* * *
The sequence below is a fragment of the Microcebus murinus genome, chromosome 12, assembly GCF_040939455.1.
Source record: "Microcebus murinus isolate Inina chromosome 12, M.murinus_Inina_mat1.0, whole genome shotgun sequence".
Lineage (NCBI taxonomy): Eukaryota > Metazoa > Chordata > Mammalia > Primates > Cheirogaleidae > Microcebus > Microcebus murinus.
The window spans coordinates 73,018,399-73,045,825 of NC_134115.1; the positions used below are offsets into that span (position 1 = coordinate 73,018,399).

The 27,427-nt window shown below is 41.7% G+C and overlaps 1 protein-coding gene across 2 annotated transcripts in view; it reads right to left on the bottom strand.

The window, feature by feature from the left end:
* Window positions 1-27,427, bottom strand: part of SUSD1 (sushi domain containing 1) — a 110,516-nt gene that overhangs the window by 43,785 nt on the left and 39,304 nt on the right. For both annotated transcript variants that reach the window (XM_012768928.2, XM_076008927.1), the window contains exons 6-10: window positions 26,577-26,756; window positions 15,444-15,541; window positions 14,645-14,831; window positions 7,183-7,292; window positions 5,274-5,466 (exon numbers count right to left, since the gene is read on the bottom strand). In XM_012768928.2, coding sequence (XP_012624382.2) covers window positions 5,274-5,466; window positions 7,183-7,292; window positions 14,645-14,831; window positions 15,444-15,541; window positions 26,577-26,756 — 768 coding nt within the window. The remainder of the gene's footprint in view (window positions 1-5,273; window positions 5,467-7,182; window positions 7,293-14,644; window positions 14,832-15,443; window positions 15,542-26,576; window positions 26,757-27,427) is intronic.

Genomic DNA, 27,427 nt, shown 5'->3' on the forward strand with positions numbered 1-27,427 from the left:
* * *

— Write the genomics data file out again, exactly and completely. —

The sequence below is a fragment of the Microcebus murinus genome, chromosome 12, assembly GCF_040939455.1.
Source record: "Microcebus murinus isolate Inina chromosome 12, M.murinus_Inina_mat1.0, whole genome shotgun sequence".
Lineage (NCBI taxonomy): Eukaryota > Metazoa > Chordata > Mammalia > Primates > Cheirogaleidae > Microcebus > Microcebus murinus.
The window spans coordinates 73,018,399-73,045,825 of NC_134115.1; the positions used below are offsets into that span (position 1 = coordinate 73,018,399).

The 27,427-nt window shown below is 41.7% G+C and overlaps 1 protein-coding gene across 2 annotated transcripts in view; it reads right to left on the bottom strand.

The window, feature by feature from the left end:
* Window positions 1-27,427, bottom strand: part of SUSD1 (sushi domain containing 1) — a 110,516-nt gene that overhangs the window by 43,785 nt on the left and 39,304 nt on the right. For both annotated transcript variants that reach the window (XM_012768928.2, XM_076008927.1), the window contains exons 6-10: window positions 26,577-26,756; window positions 15,444-15,541; window positions 14,645-14,831; window positions 7,183-7,292; window positions 5,274-5,466 (exon numbers count right to left, since the gene is read on the bottom strand). In XM_012768928.2, coding sequence (XP_012624382.2) covers window positions 5,274-5,466; window positions 7,183-7,292; window positions 14,645-14,831; window positions 15,444-15,541; window positions 26,577-26,756 — 768 coding nt within the window. The remainder of the gene's footprint in view (window positions 1-5,273; window positions 5,467-7,182; window positions 7,293-14,644; window positions 14,832-15,443; window positions 15,542-26,576; window positions 26,757-27,427) is intronic.

Genomic DNA, 27,427 nt, shown 5'->3' on the forward strand with positions numbered 1-27,427 from the left: